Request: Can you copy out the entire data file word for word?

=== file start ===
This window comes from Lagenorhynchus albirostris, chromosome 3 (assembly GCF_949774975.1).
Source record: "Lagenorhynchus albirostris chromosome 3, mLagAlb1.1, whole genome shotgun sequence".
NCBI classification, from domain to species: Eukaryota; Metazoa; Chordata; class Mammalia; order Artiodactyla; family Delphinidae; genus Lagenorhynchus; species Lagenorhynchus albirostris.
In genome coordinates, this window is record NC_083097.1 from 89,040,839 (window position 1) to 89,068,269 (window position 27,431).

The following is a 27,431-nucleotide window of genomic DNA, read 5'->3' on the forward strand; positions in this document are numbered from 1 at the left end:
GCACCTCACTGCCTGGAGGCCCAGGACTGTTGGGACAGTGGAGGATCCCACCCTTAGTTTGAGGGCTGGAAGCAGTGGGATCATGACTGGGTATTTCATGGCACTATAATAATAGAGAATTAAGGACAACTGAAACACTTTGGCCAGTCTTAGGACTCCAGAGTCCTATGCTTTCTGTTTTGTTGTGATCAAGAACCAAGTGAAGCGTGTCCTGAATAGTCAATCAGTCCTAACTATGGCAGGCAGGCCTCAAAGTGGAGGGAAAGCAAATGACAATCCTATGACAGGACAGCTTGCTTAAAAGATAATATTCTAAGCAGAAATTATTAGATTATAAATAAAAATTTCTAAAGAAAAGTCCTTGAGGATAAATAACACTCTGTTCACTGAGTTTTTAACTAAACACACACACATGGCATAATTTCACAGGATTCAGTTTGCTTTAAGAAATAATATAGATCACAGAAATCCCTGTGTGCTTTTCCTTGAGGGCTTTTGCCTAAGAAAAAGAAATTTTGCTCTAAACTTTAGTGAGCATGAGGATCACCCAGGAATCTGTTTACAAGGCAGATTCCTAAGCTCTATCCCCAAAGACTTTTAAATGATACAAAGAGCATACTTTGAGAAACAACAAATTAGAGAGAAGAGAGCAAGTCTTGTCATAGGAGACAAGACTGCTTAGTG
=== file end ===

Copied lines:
This window comes from Lagenorhynchus albirostris, chromosome 3 (assembly GCF_949774975.1).
Source record: "Lagenorhynchus albirostris chromosome 3, mLagAlb1.1, whole genome shotgun sequence".
NCBI classification, from domain to species: Eukaryota; Metazoa; Chordata; class Mammalia; order Artiodactyla; family Delphinidae; genus Lagenorhynchus; species Lagenorhynchus albirostris.
In genome coordinates, this window is record NC_083097.1 from 89,040,839 (window position 1) to 89,068,269 (window position 27,431).

The following is a 27,431-nucleotide window of genomic DNA, read 5'->3' on the forward strand; positions in this document are numbered from 1 at the left end:
GCACCTCACTGCCTGGAGGCCCAGGACTGTTGGGACAGTGGAGGATCCCACCCTTAGTTTGAGGGCTGGAAGCAGTGGGATCATGACTGGGTATTTCATGGCACTATAATAATAGAGAATTAAGGACAACTGAAACACTTTGGCCAGTCTTAGGACTCCAGAGTCCTATGCTTTCTGTTTTGTTGTGATCAAGAACCAAGTGAAGCGTGTCCTGAATAGTCAATCAGTCCTAACTATGGCAGGCAGGCCTCAAAGTGGAGGGAAAGCAAATGACAATCCTATGACAGGACAGCTTGCTTAAAAGATAATATTCTAAGCAGAAATTATTAGATTATAAATAAAAATTTCTAAAGAAAAGTCCTTGAGGATAAATAACACTCTGTTCACTGAGTTTTTAACTAAACACACACACATGGCATAATTTCACAGGATTCAGTTTGCTTTAAGAAATAATATAGATCACAGAAATCCCTGTGTGCTTTTCCTTGAGGGCTTTTGCCTAAGAAAAAGAAATTTTGCTCTAAACTTTAGTGAGCATGAGGATCACCCAGGAATCTGTTTACAAGGCAGATTCCTAAGCTCTATCCCCAAAGACTTTTAAATGATACAAAGAGCATACTTTGAGAAACAACAAATTAGAGAGAAGAGAGCAAGTCTTGTCATAGGAGACAAGACTGCTTAGTG